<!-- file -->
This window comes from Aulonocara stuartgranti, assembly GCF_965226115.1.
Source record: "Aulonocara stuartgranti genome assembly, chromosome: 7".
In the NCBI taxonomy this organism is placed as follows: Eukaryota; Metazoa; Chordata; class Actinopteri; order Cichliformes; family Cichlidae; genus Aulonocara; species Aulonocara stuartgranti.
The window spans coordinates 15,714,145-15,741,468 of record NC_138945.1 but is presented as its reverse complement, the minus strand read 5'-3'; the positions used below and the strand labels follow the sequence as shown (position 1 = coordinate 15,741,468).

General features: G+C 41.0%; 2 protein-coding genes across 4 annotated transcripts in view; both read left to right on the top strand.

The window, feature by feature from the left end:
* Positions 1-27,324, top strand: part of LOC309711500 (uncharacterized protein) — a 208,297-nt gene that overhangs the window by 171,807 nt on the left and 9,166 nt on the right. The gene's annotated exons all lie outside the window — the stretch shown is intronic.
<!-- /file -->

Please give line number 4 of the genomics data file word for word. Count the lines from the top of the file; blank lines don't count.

The window spans coordinates 15,714,145-15,741,468 of record NC_138945.1 but is presented as its reverse complement, the minus strand read 5'-3'; the positions used below and the strand labels follow the sequence as shown (position 1 = coordinate 15,741,468).